Cons Cell Jeopardy
Designed by Andy Begel and Dan Garcia
Overview To KLA
Summary: Groups of students act out box-and-pointer diagrams while the rest of the class guesses the underlying cons expression.
Learning Goals: Students will learn to translate between box-and-pointer diagrams and Scheme expressions and to recognize cons cell data structures in non-traditional representations.
Course And Level: Suitable for an introductory Scheme (or Lisp) programming course once students have begun forming cons cell data structures and drawing box-and-pointer diagrams.
Class Size: best for ~30, requires ~10, works for large classes
Preparation Time: 10–15 minutes, reusable
Execution Time: tunable between ~15 minutes–one hour
Planning For KLA
Materials: List of box-and-pointer diagrams on separate sheets of paper to act out (see description/pitfalls for details). Sheets of paper with needed values writ large.
Preparation: The instructor should prepare a list of box-and-pointer diagrams she wants students to understand. Focus on valuable concepts, but throw a contortionist's challenge or two in just for fun. Students will be the cons cells and pointers, but the instructor should also prepare sheets of paper with any values included in the expressions written very large in marker.
Execution Of KLA
Description: Students divide into groups of five. One group at a time comes to the front of the room and is given a box-and-pointer diagram on paper. The students must physically act out the diagram. Each student is a cons cell: her left hand is the car pointer and her right hand is the cdr pointer. A folded arm represents a null pointer. Pointing at oneself represents a self-reference. If a car or cdr points to a value, the student holds a large piece of paper inscribed with the value.
Once the students are ready, groups of students in the audience must work out the Scheme expression that would create the structure presented. When they have it, they "buzz" in and announce their answer, and a new group gets to act out a structure. The box-and-pointer diagrams start out simple to warm students up to the task, but proceed to complex diagrams (even self-referential structures which require naming intermediate cons cells).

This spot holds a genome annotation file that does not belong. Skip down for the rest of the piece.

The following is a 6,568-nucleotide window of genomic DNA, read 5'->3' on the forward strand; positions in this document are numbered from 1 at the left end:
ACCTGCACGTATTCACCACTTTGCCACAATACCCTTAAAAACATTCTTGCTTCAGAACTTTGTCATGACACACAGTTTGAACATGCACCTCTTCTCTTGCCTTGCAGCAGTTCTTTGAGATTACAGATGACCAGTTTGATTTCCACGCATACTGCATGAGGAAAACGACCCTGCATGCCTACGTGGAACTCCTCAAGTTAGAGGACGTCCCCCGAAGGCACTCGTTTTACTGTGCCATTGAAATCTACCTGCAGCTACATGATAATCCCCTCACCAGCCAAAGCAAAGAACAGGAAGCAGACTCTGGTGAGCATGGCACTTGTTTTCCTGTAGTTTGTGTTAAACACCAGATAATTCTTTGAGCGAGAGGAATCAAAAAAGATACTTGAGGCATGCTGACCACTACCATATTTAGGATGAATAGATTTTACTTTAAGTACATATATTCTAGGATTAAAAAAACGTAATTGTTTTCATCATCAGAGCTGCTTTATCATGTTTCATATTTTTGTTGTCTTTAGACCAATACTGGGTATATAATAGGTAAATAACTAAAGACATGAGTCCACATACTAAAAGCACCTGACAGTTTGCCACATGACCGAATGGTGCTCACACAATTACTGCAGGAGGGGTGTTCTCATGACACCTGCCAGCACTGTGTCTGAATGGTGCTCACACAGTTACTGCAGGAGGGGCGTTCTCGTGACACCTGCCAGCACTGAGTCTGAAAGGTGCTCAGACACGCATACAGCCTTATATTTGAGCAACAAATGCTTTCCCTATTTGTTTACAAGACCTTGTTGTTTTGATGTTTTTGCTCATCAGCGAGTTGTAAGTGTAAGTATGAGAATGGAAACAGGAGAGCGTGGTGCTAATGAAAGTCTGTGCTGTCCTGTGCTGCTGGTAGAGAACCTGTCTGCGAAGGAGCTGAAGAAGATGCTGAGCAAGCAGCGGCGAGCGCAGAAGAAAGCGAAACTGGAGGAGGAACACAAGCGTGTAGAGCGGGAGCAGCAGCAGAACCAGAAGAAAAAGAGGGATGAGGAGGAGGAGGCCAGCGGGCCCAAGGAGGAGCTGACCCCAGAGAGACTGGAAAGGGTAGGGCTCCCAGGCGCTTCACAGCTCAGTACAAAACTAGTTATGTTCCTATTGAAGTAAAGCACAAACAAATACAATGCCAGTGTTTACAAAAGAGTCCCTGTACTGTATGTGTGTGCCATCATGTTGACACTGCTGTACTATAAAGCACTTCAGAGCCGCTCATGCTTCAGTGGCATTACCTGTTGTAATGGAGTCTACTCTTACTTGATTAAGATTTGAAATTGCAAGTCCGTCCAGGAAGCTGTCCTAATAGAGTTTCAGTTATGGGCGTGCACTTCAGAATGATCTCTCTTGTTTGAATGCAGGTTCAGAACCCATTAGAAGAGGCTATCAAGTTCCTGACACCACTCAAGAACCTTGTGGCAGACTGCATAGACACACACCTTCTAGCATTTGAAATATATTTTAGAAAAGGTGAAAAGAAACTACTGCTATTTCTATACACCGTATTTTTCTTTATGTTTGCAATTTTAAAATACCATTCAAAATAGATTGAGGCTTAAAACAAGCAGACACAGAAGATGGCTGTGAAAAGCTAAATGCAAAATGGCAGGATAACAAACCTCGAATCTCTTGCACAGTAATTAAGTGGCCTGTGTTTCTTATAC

As always with a KLA, you can end with a discussion of valuable lessons and contrasts with the underlying concept (of cons cell data structures).
Varints And Extra Topics:
Pitfalls Of KLA
Cons Cell Jeopardy shares some pitfalls with all other KLAs. Students may be uncomfortable being singled out or acting "silly." We believe that establishing a culture of participation early in the course can ameliorate these issues. The instructor must also remain aware of the need to intervene if it stalls or gets out of hand.
Several pitfalls are specific to this exercise. It requires students to be mobile and able to stand for brief periods. Some cons cell structures may require the students to contort their arms and bodies (à la Twister). Students are also assumed to have two usable arms. Instructors should consider the physical limitations of their students and practice proposed diagrams with friends before using them in class. The instructor should instruct students to point rather than touching but warn that some incidental contact might occur anyway (and excuse uncomfortable students).
Apart from these, the biggest pitfall is poorly-prepared cons cell diagrams: instructors must construct meaningful structures and remember to arrange them in order from easy to challenging.
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